On March 8, 2013, Fiona McTavish, MS, shared the encouraging results of her team’s innovative research using smartphones to prevent substance abuse relapse to conference attendees at the “Brave New World: Using Technology to Enhance Behavioral Health” Symposium in Baltimore, Maryland.
McTavish and her colleagues have made use of laptops and mobile phones for those facing a wide variety of health issues for years. The new mobile phone app created to support individuals recovering from addictions (A-CHESS) includes assessments, education and training, social support, location tracking, alerts and reminders that combine to contribute to successful recovery (NIATxNPO, 2010). McTavish emphasizes that the goal is to treat the person “wholly.”
McTavish provides an example of A-CHESS in action through a short clip of a man during a weak moment in recovery; being confronted by feelings of loneliness and triggers to relapse when he is interrupted with A-CHESS recovery reminders on his smartphone that has detected his location (NIATxNPO, 2012). After ignoring an invitation to a virtual counseling session, he is sent a powerful video of himself describing the negative impact of addiction on his life. This moves him, and he boldly declares “I cannot afford to be that guy again,” and accepts the virtual counseling session.
“What motivates me is seeing that people’s lives have changed,” notes McTavish after reciting a heartening conversation between recovering veterans on one of their message boards which demonstrated the well-known benefit of having social support during recovery.
“This is just an example of how giving people a smart phone like this can really make a difference in their lives,” she explains. She goes on to argue that the social support gained through A-CHESS message boards are much less invasive than a phone call at, say, 2 a.m.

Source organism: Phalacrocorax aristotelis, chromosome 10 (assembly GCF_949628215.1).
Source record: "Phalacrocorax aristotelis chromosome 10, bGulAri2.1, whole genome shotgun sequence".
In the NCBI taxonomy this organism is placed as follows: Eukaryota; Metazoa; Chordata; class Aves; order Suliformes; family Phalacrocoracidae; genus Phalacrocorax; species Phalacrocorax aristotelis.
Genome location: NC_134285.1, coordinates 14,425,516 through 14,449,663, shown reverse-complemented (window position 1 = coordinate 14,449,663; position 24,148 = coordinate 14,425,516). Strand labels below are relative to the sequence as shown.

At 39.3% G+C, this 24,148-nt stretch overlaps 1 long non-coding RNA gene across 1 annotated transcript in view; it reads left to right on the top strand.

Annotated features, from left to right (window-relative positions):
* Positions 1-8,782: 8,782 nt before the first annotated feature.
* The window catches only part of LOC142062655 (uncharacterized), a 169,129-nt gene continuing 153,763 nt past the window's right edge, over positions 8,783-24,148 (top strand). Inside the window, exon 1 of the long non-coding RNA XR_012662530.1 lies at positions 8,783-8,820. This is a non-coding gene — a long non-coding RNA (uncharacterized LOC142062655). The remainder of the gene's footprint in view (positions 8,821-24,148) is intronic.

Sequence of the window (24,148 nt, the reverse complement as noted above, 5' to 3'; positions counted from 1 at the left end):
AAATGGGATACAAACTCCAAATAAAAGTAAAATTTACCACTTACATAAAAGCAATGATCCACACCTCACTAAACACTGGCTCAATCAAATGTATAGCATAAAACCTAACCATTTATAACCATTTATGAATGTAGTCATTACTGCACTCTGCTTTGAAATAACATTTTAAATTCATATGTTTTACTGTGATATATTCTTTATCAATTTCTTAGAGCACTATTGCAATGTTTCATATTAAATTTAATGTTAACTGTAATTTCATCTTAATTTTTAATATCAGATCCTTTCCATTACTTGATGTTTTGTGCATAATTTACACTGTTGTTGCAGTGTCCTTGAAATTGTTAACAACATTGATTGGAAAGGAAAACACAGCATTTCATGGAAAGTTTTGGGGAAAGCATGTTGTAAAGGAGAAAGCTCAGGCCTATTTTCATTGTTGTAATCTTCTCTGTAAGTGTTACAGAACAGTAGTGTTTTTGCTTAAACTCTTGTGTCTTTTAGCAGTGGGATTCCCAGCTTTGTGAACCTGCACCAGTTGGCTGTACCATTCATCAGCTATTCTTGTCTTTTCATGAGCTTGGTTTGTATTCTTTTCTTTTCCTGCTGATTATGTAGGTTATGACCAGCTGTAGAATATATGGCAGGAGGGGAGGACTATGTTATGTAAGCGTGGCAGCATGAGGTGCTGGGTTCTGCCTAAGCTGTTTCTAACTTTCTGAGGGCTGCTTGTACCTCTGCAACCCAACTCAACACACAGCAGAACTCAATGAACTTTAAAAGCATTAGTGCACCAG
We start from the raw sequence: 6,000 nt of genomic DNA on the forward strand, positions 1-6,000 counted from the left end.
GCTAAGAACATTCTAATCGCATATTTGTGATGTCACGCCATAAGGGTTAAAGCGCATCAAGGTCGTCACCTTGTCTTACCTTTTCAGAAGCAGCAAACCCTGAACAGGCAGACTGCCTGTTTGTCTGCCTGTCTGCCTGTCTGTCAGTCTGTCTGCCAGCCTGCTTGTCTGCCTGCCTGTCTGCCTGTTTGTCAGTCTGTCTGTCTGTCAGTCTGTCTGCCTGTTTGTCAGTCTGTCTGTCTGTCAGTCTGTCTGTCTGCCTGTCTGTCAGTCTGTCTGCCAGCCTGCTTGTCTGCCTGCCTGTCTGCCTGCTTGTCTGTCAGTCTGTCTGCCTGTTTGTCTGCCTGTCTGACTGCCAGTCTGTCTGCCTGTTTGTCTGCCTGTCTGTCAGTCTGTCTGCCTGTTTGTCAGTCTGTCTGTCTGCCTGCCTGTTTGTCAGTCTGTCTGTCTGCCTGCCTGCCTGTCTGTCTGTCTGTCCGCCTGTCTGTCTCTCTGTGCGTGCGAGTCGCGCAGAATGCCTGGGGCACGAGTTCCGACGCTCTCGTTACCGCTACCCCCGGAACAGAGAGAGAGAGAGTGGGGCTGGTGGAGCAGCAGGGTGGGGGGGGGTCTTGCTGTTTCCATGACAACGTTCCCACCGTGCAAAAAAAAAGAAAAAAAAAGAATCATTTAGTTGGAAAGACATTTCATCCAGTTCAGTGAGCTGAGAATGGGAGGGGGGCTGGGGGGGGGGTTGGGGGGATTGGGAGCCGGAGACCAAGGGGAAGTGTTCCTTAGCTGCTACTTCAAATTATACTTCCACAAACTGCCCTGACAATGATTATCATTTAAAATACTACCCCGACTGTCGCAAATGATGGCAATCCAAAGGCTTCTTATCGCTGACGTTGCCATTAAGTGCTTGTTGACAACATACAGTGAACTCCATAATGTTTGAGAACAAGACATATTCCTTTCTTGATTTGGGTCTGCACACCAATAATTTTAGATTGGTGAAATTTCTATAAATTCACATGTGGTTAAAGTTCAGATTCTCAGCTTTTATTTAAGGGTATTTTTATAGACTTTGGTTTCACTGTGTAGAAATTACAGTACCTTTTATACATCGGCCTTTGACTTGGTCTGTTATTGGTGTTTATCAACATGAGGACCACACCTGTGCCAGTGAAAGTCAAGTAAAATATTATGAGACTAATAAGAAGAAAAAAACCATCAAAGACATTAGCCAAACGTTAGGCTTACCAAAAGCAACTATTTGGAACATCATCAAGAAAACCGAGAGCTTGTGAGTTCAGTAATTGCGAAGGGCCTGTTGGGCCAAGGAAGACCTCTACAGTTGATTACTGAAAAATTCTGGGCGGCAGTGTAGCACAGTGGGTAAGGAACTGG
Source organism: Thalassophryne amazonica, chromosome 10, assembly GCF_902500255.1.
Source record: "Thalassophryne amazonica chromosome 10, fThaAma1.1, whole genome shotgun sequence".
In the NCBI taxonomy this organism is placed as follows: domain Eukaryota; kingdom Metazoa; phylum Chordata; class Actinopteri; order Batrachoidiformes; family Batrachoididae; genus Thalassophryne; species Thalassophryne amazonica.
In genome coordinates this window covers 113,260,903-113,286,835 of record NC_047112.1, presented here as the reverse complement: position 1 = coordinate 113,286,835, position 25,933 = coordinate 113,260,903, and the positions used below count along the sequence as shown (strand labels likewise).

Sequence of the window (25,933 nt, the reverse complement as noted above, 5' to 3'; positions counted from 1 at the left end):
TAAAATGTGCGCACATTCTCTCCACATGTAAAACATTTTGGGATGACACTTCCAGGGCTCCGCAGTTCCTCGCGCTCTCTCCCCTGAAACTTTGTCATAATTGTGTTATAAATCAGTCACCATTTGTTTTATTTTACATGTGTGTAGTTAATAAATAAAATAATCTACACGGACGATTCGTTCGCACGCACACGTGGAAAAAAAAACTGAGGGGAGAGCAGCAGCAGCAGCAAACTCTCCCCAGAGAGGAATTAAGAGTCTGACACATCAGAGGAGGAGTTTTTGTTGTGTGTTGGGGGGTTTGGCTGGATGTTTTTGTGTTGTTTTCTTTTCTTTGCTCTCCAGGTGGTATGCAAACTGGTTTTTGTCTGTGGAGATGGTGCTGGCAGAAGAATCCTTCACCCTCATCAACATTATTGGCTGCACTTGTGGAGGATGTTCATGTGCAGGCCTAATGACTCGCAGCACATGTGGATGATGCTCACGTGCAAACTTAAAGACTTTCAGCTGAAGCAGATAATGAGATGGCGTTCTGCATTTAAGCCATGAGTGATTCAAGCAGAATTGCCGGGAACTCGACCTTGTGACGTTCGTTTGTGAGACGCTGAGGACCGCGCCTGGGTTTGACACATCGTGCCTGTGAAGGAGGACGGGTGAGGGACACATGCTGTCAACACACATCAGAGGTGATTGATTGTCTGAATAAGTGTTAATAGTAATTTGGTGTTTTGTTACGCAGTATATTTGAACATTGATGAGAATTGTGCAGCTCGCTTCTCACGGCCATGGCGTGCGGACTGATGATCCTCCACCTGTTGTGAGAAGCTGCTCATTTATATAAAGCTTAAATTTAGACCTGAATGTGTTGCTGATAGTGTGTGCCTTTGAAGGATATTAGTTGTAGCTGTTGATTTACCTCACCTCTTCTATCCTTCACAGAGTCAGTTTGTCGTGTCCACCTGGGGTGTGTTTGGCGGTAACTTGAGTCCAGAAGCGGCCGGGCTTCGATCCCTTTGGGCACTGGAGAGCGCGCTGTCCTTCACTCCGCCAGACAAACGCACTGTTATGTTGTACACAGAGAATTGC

In 2012 her team received a $3.5 million grant from the National Institute on Drug Abuse (NIDA) to provide A-CHESS enhanced mobile devices to a randomized sample of individuals leaving addictions treatment centers in Boston, Massachusetts, and Peoria, Illinois (Board of Regents for the University of Wisconsin System, 2012).
Individuals that were provided with A-CHESS enhanced mobile devices reported significantly less risky drinking days and were more likely to report having been completely abstinent within the last 30 days than a control group. Participants also continued extended use of A-CHESS which, as McTavish explains, is atypical for free health mobile app downloads.
The researchers are hopeful that the next step will be to disseminate A-CHESS as an app that could be downloaded by clinicians and individuals in recovery at reduced cost.
McTavish is the Deputy Director of the Center for Enhancement Systems Studies at the University of Wisconsin-Madison.
The Symposium was conducted through the collaboration of the Mid-Atlantic Node Clinical Trails Network, Maryland Alcohol and Drug Abuse Administration, Maryland Mental Hygiene Administration, and the Central East Addiction Technology Transfer Center, a program of The Danya Institute.
You can access the clip shown by McTavish, a tutorial on how to use A-CHESS, and an article on UW-Madison’s research here:
Board of Regents for the University of Wisconsin System (2012, September 21). UW team to test mobile apps to prevent substance abuse relapses. University of Wisconsin-Madison News. Retrieved from http://www.news.wisc.edu/21082
NIATxNPO (2010, June 8). Addiction CHESS- Smart phone tutorial (part 1). YouTube. Retrieved from http://youtu.be/LEqY59bBwCo
NIATxNPO (2012, September 20). Innovations for recovery: Video chat. YouTube. Retrieved from http://youtu.be/WJXbC-hEQns
Catie Greene, MS, is a pre-doctoral student of Counselor Education at the College of William & Mary